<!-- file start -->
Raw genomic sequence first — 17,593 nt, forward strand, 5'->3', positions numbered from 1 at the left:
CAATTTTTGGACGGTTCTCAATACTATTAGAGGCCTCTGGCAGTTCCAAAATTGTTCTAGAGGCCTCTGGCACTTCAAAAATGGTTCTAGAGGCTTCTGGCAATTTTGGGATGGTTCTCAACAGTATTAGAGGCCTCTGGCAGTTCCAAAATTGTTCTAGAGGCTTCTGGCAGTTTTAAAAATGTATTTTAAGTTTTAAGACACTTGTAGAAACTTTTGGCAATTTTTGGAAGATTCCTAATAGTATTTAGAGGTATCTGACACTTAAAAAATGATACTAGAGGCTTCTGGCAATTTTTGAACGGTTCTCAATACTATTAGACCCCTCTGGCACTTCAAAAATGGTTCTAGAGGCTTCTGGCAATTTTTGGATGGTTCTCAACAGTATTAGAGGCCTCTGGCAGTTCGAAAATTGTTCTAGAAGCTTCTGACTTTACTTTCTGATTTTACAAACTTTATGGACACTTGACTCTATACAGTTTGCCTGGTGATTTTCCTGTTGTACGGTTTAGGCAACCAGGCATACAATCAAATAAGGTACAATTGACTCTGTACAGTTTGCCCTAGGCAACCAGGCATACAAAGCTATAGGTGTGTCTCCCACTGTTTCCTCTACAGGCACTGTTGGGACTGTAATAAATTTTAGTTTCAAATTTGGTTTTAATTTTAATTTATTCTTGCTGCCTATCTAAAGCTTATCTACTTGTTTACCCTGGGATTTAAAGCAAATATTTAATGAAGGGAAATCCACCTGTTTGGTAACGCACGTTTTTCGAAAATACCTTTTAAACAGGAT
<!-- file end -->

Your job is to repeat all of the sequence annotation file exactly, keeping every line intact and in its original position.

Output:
Raw genomic sequence first — 17,593 nt, forward strand, 5'->3', positions numbered from 1 at the left:
CAATTTTTGGACGGTTCTCAATACTATTAGAGGCCTCTGGCAGTTCCAAAATTGTTCTAGAGGCCTCTGGCACTTCAAAAATGGTTCTAGAGGCTTCTGGCAATTTTGGGATGGTTCTCAACAGTATTAGAGGCCTCTGGCAGTTCCAAAATTGTTCTAGAGGCTTCTGGCAGTTTTAAAAATGTATTTTAAGTTTTAAGACACTTGTAGAAACTTTTGGCAATTTTTGGAAGATTCCTAATAGTATTTAGAGGTATCTGACACTTAAAAAATGATACTAGAGGCTTCTGGCAATTTTTGAACGGTTCTCAATACTATTAGACCCCTCTGGCACTTCAAAAATGGTTCTAGAGGCTTCTGGCAATTTTTGGATGGTTCTCAACAGTATTAGAGGCCTCTGGCAGTTCGAAAATTGTTCTAGAAGCTTCTGACTTTACTTTCTGATTTTACAAACTTTATGGACACTTGACTCTATACAGTTTGCCTGGTGATTTTCCTGTTGTACGGTTTAGGCAACCAGGCATACAATCAAATAAGGTACAATTGACTCTGTACAGTTTGCCCTAGGCAACCAGGCATACAAAGCTATAGGTGTGTCTCCCACTGTTTCCTCTACAGGCACTGTTGGGACTGTAATAAATTTTAGTTTCAAATTTGGTTTTAATTTTAATTTATTCTTGCTGCCTATCTAAAGCTTATCTACTTGTTTACCCTGGGATTTAAAGCAAATATTTAATGAAGGGAAATCCACCTGTTTGGTAACGCACGTTTTTCGAAAATACCTTTTAAACAGGAT